Jewish World Review June 3, 2005/ 25 Iyar 5765


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Consumer Reports

It's cold inside —just like Frank Rich's heart | There are several reasons to explain Hollywood's slump that weren't mentioned in Laura M. Holson's New York Times May 27 article ("With Popcorn, DVD's and TiVo, Moviegoers Are Staying Home"), a typically belated, fill-up-the-space -with-nothing-The-Wall-Street-Journal- hasn't-already-printed entry in the paper's decidedly pedestrian business section.

One: Most movie theaters are too cold, cranking the a.c. even when it's snowy outside. A generous observer might suggest the frigid temperatures are a nod to nostalgia, when people without home air conditioning (almost everyone) fled to any chilly refuge to beat the summer humidity. I'm not that kind; seems like another waste of energy by employees who don't pay the electricity bills.

Two: The amount of trailers you have to suffer through before the "feature presentation." My attention span is not unlimited, and seeing some hype for a film "Coming on Christmas Day 2005" is a waste of time.

Three: It's not a cheap night out for most people, when you factor in rising ticket prices, the inflated cost of refreshments, parking and maybe a babysitter to watch the kids.

Holson quotes 28-year-old Matt Cohler, a vice president at an Internet company, as saying, "I feel quite strongly that, with a few exceptions, the quality of movies has been declining the last few years." That's nonsense, of course, and reminds me of the equally solipsistic complaints that are heard about any long-standing institution. "I used to really like the Voice, but it's gone downhill in the last few years," is a sentiment that could've been expressed by a youngster in any one of the past four decades. In truth, that weekly started suffering when Rupert Murdoch bought it in the late 70s and had far more interest in making a profit than maintaining founder Dan Wolf's eclectic and raucous editorial content.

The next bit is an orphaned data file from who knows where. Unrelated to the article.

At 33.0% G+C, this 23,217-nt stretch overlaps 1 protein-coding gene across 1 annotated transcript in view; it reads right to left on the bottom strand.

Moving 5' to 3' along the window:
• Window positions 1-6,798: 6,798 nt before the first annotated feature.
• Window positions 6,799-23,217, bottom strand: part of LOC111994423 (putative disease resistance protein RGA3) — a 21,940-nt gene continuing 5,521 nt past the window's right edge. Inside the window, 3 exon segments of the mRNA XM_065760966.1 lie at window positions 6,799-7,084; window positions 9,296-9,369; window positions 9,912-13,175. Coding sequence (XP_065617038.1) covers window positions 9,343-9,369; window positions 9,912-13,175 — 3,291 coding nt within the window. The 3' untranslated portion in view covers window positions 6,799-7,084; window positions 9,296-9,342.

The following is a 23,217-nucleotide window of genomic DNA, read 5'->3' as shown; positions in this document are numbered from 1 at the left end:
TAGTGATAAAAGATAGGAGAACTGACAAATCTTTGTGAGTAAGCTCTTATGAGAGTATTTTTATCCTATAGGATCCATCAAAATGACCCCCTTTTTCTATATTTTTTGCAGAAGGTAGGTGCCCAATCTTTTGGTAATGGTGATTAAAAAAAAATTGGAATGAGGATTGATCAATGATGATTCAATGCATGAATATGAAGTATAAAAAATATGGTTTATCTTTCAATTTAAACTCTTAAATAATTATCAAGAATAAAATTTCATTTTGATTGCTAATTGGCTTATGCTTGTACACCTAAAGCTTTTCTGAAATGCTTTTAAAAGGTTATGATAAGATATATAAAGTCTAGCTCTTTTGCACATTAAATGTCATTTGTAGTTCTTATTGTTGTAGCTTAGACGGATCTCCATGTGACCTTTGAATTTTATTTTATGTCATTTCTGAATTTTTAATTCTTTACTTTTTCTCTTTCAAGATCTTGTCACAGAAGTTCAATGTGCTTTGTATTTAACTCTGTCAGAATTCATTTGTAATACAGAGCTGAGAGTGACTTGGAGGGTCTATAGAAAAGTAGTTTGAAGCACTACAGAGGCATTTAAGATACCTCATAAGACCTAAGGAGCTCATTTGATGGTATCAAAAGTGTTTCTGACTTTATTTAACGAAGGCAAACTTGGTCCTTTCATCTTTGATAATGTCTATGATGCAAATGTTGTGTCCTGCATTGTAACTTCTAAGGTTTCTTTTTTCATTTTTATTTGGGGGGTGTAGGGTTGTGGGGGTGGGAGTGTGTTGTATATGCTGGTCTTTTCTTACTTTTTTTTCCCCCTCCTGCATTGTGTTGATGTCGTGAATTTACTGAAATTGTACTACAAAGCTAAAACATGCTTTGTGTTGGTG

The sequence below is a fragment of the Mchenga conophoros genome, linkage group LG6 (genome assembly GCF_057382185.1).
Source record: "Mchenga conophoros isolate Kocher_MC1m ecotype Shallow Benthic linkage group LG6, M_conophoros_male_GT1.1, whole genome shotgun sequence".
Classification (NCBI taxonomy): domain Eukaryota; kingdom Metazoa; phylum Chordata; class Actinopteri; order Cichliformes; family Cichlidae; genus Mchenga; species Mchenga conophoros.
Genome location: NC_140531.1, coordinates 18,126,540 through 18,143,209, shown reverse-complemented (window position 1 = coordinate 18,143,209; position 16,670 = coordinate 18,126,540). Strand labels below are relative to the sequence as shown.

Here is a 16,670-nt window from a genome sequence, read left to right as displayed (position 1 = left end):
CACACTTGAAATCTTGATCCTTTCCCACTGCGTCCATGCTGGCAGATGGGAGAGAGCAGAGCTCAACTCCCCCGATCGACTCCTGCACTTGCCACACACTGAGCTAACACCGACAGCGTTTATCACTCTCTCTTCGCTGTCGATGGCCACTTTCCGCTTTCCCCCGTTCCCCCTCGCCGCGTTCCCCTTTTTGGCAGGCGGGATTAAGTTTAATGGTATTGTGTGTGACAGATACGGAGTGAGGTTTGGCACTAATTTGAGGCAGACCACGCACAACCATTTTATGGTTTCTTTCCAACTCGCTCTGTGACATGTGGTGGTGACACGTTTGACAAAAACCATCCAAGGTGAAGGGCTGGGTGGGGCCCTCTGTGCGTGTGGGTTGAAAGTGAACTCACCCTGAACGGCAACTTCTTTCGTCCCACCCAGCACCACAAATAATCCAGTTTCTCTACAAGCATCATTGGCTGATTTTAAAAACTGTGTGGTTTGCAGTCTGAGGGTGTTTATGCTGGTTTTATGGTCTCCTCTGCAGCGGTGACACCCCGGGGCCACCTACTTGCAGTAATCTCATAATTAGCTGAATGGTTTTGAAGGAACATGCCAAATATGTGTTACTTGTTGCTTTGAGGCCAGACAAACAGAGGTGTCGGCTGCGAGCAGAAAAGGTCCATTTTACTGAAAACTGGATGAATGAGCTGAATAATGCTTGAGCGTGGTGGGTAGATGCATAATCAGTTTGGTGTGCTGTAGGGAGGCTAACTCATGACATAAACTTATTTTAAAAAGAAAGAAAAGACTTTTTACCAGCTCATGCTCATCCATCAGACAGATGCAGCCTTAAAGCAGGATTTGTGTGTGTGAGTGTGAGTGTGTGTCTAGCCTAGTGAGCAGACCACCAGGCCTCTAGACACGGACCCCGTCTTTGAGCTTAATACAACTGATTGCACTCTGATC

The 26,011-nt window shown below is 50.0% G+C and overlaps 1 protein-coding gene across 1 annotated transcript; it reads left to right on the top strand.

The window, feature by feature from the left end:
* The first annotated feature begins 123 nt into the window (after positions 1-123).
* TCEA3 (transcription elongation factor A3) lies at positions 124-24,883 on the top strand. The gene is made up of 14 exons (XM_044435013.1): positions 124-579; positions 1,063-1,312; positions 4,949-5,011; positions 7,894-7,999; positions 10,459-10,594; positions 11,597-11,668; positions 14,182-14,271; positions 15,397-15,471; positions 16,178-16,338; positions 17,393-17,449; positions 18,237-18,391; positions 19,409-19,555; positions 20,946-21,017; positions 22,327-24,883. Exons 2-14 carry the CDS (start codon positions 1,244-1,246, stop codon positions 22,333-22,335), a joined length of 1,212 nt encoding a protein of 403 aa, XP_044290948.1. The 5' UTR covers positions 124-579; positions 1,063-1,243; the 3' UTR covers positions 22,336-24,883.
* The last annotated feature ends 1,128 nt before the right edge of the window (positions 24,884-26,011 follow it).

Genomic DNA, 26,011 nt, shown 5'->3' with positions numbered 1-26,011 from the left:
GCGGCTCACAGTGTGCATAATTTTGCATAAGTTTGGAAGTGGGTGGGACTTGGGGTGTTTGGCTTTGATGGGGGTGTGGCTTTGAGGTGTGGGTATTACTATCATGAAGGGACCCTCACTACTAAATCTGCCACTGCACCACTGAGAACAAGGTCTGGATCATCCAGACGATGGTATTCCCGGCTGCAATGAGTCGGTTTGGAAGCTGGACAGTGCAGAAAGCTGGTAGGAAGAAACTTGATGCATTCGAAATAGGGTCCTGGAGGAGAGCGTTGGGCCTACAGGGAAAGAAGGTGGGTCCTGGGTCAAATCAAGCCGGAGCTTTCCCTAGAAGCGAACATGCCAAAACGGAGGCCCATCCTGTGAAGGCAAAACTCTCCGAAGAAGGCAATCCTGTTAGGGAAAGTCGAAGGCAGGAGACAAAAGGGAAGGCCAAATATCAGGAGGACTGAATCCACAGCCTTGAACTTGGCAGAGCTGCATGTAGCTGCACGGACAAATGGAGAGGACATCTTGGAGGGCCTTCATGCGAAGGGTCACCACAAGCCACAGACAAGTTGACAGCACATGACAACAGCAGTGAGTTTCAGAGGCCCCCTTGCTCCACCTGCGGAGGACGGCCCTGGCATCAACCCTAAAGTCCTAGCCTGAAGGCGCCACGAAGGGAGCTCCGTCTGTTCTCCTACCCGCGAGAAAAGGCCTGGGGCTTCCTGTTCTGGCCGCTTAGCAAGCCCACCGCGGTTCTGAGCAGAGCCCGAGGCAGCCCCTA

As it happens, my family bucks this film doldrums trend since our 12-year-old can't think of a more pleasurable way of spending two hours than in a movie theater. This is a cross to bear, from my point of view, since I have to accompany him to a lot of dogs that I wouldn't even consider watching on DVD at home, where the temperature is kept at a reasonable level. Maybe this isn't fit for polite company, but I had absolutely zero interest in seeing Hero, and was forced to scoot outside for two cigarette breaks while my older son was entranced inside. One positive of his film obsession is that in recent weeks he's decided that upon reaching 16, the legal age to work in Maryland, he'll seek a job at an art theater instead of a video game store.